A Consensus Perceived Glycemic Variability Metric

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Glycemic variability (GV) is an important component of overall glycemic control for patients with diabetes mellitus. Physicians are able to recognize excessive GV from continuous glucose monitoring (CGM) plots; however, there is currently no universally agreed upon GV metric. The objective of this study was to develop a consensus perceived glycemic variability (CPGV) metric that could be routinely applied to CGM data to assess diabetes mellitus control.


Twelve physicians actively managing patients with type 1 diabetes mellitus rated a total of 250 24 h CGM plots as exhibiting low, borderline, high, or extremely high GV. Ratings were averaged to obtain a consensus and then input into two machine learning algorithms: Multilayer perceptrons (MPs) and support vector machines for regression (SVR). In silica experiments were run using each algorithm with different combinations of 12 descriptive input features. Ten-fold cross validation was used to evaluate the performance of each model.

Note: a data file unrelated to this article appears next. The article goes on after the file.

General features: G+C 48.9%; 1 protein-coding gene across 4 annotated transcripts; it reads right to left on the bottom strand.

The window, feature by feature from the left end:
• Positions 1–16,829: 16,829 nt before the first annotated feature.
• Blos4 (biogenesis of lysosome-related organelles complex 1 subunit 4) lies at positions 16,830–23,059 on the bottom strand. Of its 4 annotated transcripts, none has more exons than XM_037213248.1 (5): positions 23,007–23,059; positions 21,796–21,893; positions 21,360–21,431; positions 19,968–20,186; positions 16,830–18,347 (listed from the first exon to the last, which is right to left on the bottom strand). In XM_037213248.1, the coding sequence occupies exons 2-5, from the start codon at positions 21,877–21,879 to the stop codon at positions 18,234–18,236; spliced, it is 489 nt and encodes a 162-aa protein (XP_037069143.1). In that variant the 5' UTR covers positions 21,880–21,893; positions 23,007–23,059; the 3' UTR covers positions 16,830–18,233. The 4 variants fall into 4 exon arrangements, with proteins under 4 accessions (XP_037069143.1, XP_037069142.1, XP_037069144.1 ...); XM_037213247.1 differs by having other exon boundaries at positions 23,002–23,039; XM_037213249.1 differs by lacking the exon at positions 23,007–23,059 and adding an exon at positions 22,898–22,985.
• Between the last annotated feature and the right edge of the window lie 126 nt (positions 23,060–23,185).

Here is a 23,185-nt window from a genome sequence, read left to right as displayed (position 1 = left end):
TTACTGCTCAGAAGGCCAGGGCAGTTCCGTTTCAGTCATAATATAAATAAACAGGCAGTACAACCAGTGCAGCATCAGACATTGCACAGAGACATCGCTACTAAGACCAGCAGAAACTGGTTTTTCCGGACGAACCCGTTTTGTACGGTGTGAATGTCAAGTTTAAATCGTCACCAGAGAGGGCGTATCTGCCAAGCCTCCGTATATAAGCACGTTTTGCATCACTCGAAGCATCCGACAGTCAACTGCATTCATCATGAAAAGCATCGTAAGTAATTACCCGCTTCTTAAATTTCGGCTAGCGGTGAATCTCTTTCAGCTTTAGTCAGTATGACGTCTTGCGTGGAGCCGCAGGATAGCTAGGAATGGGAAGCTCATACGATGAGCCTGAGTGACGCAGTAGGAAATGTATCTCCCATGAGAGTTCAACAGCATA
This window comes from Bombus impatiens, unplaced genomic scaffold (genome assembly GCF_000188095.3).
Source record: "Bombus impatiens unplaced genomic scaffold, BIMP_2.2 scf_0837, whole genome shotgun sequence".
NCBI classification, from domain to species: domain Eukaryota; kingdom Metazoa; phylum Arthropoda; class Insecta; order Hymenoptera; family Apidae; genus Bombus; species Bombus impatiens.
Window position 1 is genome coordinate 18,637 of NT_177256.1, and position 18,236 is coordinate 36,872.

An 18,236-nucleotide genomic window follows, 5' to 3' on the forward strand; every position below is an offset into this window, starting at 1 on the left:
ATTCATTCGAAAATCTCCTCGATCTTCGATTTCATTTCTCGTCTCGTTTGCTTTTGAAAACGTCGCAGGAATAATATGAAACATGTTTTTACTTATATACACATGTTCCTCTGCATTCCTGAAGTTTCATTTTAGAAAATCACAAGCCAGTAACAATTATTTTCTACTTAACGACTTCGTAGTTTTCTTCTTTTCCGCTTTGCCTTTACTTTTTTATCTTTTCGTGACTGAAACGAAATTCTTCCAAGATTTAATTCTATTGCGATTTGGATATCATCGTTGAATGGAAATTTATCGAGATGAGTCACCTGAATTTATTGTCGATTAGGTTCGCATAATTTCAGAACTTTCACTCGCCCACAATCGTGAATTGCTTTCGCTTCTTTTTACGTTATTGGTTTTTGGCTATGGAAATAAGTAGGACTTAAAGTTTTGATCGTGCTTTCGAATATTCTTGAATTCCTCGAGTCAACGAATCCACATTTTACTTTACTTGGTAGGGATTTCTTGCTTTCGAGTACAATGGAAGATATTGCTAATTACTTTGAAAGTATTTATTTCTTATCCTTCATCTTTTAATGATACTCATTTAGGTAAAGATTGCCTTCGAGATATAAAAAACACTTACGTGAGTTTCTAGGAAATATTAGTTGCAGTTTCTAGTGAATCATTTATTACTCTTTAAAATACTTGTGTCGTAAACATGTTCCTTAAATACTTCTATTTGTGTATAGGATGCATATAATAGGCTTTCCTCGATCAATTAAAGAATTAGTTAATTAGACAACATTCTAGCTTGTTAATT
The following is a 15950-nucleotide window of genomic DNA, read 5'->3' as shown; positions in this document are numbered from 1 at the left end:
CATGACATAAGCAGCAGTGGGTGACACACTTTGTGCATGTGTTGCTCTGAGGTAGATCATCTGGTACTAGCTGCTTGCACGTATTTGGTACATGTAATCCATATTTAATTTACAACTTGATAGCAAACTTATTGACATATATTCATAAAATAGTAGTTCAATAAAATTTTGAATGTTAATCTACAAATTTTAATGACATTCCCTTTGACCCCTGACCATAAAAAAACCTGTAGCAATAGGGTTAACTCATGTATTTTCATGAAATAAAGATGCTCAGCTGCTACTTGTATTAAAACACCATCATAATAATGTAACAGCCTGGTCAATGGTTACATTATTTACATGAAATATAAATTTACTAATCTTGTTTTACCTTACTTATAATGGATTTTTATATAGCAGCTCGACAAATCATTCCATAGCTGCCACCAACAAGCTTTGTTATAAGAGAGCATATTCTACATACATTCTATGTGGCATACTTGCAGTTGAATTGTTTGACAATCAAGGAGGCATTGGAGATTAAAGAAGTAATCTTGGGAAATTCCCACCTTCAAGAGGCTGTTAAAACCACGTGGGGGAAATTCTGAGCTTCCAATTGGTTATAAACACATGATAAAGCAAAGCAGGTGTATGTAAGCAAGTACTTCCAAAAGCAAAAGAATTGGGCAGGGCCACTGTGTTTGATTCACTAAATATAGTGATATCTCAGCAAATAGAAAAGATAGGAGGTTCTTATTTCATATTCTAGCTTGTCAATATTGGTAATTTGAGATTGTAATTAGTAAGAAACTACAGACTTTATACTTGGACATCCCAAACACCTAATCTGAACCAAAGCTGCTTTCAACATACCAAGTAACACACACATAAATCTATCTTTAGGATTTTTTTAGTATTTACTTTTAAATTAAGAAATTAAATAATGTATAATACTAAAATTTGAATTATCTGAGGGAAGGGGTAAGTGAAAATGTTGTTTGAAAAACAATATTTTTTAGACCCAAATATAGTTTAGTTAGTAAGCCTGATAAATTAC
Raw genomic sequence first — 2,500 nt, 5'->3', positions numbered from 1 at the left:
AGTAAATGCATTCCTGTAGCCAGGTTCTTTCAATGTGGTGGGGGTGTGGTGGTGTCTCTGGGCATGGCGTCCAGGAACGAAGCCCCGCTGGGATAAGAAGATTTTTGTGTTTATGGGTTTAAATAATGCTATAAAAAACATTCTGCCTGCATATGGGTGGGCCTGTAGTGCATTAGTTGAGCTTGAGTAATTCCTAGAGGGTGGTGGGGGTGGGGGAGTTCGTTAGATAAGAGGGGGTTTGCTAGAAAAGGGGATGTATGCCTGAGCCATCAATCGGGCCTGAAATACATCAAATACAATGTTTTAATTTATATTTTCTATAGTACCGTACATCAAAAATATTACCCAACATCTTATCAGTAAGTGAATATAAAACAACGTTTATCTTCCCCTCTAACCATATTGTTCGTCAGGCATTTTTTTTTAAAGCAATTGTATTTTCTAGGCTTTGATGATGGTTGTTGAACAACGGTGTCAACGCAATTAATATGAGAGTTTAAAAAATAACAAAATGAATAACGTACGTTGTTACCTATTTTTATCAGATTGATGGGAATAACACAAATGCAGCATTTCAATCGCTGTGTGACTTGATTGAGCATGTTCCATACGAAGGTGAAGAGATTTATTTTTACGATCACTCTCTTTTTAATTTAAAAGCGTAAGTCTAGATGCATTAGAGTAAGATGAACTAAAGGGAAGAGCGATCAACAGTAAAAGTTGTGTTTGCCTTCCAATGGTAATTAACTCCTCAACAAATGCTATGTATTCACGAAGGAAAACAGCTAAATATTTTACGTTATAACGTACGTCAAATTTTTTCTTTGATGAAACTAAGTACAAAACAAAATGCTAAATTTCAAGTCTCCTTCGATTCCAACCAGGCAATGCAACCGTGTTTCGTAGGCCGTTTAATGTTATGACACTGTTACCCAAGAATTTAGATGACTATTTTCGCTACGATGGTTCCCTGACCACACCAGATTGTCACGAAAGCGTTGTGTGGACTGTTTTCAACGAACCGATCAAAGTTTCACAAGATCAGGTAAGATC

The SVR models approximated the physician consensus ratings of unseen CGM plots better than the MP models. When judged by the root mean square error, the best SVR model performed comparably to individual physicians at matching consensus ratings. When applied to 262 different CGM plots as a screen for excessive GV, this model had accuracy, sensitivity, and specificity of 90.1%, 97.0%, and 74.1%, respectively. It significantly outperformed mean amplitude of glycemic excursion, standard deviation, distance traveled, and excursion frequency.


This new CPGV metric could be used as a routine measure of overall glucose control to supplement glycosylated hemoglobin in clinical practice.

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